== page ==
A centralized energy grid is a network of energy generated by generators, high-voltage transmission lines, and low-voltage transmission lines that transmit electricity over long distances to power the nation’s lifeblood and economy.
As the world becomes more and more reliant on electrification, the aging grid is under enormous pressure. Electricity peaks during peak demand periods are becoming more common, as are power outages in India and Africa due to insufficient capacity and infrastructure failures.
Energy Storage Systems (ESS) keep modern grids stable by capturing and storing renewable energy sources such as wind and solar. By alleviating the intermittency issues faced by renewable energy sources, the most efficient energy storage can help remove barriers that have historically hindered greater adoption of wind and solar resources.
This makes it possible to supply power to all users and applications at all times, including charging electric vehicles and powering buildings, hospitals and schools. ESS can not only support grids operating during peak hours, but also maintain existing grid infrastructure without the risk of grid overload and collapse.
1. Energy storage systems effectively facilitate the integration of renewable resources in mainstream energy production
In recent years, energy storage and ESS have become a global focus, driven by the expected penetration of electric vehicles (EVs) and other electrification technologies. ESS renewable energy storage systems will support the growth of electric vehicles while also serving as a key application for secondary battery life.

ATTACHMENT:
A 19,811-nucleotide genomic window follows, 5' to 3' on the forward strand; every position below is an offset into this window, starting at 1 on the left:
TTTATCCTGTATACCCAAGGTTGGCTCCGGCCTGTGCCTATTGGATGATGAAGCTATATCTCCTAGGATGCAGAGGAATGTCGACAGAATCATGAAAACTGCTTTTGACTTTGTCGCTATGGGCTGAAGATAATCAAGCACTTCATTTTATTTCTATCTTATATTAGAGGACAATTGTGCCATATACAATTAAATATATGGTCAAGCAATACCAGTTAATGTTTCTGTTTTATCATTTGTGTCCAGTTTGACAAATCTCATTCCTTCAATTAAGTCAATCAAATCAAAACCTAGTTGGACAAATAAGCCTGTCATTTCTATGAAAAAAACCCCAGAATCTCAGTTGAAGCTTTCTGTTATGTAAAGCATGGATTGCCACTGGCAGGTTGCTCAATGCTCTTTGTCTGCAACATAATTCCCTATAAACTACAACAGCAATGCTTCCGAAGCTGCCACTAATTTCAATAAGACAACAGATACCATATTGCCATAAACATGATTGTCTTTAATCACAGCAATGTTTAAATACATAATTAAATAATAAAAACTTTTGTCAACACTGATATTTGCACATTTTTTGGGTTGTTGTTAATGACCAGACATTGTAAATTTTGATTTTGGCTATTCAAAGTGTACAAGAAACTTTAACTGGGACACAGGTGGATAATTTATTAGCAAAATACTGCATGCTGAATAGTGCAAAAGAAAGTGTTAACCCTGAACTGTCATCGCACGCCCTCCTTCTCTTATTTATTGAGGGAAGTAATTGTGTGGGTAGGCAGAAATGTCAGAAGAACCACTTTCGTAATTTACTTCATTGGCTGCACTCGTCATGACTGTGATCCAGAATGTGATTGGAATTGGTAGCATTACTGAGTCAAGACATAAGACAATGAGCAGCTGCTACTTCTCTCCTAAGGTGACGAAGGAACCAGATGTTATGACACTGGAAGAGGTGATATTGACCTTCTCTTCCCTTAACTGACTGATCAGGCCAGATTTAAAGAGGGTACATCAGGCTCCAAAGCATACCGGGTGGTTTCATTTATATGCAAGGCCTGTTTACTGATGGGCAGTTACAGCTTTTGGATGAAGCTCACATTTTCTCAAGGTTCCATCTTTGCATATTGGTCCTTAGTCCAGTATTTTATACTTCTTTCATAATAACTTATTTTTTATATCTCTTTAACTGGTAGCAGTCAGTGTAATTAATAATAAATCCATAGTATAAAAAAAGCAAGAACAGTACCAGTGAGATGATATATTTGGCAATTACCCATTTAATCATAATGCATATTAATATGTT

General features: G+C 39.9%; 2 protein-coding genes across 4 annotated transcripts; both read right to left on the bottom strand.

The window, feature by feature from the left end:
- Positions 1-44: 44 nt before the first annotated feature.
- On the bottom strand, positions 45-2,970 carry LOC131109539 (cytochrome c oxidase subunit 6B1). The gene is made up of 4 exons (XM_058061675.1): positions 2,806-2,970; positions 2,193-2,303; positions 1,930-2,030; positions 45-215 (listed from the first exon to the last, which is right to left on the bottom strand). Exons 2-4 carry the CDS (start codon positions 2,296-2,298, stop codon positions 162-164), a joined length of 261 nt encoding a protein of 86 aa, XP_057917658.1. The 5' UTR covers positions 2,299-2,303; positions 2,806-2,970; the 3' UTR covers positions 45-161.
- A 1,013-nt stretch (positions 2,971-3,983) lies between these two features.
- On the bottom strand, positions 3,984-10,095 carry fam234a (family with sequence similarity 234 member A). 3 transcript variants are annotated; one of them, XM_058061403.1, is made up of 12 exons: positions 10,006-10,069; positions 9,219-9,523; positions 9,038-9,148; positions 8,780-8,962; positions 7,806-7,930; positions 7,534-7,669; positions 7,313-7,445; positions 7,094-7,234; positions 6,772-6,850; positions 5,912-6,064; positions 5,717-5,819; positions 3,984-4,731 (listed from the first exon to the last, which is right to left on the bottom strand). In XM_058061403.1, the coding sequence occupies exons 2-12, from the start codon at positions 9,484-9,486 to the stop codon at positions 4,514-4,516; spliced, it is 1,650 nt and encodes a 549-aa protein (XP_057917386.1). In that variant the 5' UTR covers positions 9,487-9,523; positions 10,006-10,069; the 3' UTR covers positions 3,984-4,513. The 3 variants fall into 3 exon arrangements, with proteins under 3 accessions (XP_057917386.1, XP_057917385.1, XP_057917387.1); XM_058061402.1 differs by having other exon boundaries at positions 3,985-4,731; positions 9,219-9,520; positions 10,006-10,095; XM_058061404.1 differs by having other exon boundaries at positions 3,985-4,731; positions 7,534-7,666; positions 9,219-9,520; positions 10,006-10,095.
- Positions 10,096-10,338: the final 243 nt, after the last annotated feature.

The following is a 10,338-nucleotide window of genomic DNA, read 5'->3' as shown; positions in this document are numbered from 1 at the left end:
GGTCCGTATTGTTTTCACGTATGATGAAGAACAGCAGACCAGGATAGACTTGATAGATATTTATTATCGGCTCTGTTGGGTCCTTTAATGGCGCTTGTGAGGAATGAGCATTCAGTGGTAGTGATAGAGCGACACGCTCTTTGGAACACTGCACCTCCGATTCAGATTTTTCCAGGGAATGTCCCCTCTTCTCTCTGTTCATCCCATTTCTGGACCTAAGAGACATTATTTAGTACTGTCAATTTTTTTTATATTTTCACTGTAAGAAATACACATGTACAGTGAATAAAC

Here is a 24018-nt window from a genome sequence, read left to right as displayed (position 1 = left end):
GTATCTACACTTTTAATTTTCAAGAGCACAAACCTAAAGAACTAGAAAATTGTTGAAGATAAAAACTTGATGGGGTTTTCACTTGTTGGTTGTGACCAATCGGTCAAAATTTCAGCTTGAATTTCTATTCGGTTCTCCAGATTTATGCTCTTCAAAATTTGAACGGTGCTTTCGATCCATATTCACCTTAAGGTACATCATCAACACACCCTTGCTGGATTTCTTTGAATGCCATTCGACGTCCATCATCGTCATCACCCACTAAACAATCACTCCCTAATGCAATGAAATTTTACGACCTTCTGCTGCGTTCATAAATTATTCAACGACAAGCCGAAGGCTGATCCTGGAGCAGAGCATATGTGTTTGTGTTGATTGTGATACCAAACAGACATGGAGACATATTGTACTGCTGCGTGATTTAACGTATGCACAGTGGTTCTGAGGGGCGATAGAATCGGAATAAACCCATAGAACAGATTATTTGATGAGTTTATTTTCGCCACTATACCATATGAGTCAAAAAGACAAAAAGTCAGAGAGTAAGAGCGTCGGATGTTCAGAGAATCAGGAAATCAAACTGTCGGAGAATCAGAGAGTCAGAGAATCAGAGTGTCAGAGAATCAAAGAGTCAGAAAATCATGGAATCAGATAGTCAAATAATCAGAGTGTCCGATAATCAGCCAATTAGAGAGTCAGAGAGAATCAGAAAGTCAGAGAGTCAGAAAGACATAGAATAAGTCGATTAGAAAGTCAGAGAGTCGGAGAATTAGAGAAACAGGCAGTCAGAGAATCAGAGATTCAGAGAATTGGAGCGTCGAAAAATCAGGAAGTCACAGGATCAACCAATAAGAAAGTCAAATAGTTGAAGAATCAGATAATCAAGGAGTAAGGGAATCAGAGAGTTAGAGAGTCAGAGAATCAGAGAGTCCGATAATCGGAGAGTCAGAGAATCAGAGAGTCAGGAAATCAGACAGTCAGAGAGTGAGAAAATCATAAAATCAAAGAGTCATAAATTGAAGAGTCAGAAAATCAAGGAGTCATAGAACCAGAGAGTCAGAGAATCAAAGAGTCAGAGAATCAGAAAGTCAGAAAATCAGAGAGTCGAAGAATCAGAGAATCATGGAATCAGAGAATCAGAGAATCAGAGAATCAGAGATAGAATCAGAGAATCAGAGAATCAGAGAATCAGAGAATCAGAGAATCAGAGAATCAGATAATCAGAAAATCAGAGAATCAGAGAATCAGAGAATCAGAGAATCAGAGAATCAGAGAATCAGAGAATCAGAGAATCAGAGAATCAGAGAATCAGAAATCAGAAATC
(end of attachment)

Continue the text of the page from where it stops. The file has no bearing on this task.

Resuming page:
ESS captures and stores energy, primarily provided by distributed variable renewable energy, not only for the environment, but also for populations in developed and underdeveloped countries, where electrification is used to drive business and sustain life.
Energy storage systems not only store energy for use during peak loads when energy demand is low, but also enable future grid operations without requiring trillions of dollars of investment to expand transmission lines or build new air-polluting fossil-fuel power plants.
2. Powering the future with ESS renewable energy reserves
In 2017 and 2018, renewable energy contributed 18.1% and 26% to world energy consumption and power generation, respectively. Of this energy consumption, 7.5% comes from conventional biomass, 4.2% from heat (non-biomass), 1% from biofuels for transportation, 3.6% from hydropower, 2% from wind, solar, biomass, geothermal and ocean energy.
The need for a sustainable energy future is driving more variable renewable energy storage into the grid, which in turn is accelerating the adoption of hybrid energy storage technologies to help maximize grid resilience.
The energy storage market is forecast to grow rapidly in the coming decades, driven by the expected penetration of electric vehicles (EVs) and other electrification technologies. Investment in new energy storage is expected to skyrocket by $620 billion over the next two decades.
By 2030, 65% of the new storage capacity is expected to be used to connect various ESS renewable energy storage to the grid and provide various grid services, 30% to support residential, commercial and industrial facilities, 5% to use to support EV infrastructure.